In my mind's eye I can still picture him. He was just 14 years old, baby-faced and lanky -- in that awkward, post-growth spurt phase of adolescence when a boy is just beginning to take on the features of a man and is outgrowing clothes as fast as his parents can buy them. I remember his smile -- it could light up the room -- and his deepening voice. I also remember the tear that rolled down his face when the jury convicted him of first-degree murder and the anguish that my colleagues and I felt when a judge sentenced him to 45 years in prison.
It was 20 years ago when I first met Derrick Hardaway in the Cook County Juvenile Detention Center. He, along with his 16-year-old brother, had just been arrested for their roles in the murder of Robert "Yummy" Sandifer. Yummy, nicknamed for his love of cookies, was only 11, but had been the subject of a massive manhunt in the days before his death. A suspect in the murder of a 14-year-old girl, Yummy had been hidden by fellow members of the Black Disciples gang. When the increased heat from the police started to disrupt the gang's drug business, gang higher-ups ordered that Yummy be killed and dispatched the Hardaway boys to do their dirty work. Derrick's role was to lure Yummy to go into his brother's car with a promise that the gang was taking him out of town. Instead, the boys drove Yummy to a pedestrian tunnel on the South Side of Chicago. While Derrick waited in the car, his brother took Yummy into the tunnel where Yummy was shot and killed.
I was reminded of Derrick and all that has transpired in juvenile justice since our first meeting when I saw the excellent Retro Report short documentary The Superpredator Scare produced by Bonnie Bertram and Scott Michels in association with the New York Times. Derrick's case -- which is featured in the film -- helped to launch the so-called "superpredator" myth.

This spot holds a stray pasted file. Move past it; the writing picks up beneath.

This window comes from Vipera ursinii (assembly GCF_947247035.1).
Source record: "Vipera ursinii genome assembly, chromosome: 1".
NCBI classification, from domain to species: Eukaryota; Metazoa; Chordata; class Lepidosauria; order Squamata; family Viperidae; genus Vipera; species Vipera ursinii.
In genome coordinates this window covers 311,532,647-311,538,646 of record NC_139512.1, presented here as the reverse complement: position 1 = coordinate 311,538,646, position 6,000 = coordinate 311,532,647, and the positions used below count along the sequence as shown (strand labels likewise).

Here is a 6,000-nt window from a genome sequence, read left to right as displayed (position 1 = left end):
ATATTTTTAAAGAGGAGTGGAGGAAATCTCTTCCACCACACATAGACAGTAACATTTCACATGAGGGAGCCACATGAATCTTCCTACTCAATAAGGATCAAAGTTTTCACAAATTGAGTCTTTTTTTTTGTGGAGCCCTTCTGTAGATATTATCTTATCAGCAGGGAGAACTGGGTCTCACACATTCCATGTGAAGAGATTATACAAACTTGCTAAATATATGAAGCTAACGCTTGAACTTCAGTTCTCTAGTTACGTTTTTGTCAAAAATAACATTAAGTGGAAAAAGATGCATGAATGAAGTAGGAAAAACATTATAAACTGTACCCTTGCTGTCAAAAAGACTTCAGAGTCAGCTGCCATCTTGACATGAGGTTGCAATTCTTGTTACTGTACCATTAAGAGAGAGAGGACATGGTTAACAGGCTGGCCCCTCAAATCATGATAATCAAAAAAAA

The "superpredator" myth was premised on junk science and inaccurate predictions based on demographics. According to then-Princeton political science professor John DiIulio, an expected increase in the number of urban teenagers who were "fatherless, Godless, and jobless" would result in a bloodbath of violence on America's city streets. These morally impoverished teenagers were different from teens of the past-- they were amoral, feral beings, stone-cold killers, willing to maim, rape and kill without a moment's thought. They were "superpredators."
Although DiIulio did not coin the term until November 1995, a year or so after Derrick's arrest, the term had already gone viral by the time of Derrick's trial and sentencing. Fear of superpredators unleashed a moral panic that led virtually every state to enact laws making it easier to prosecute and sentence juveniles as adults. By the time that criminologists like Barry Krisberg (who is featured in the film) and Frank Zimring called attention to the flaws in DiIulio's theories, it was too late. The virus had already been unleashed.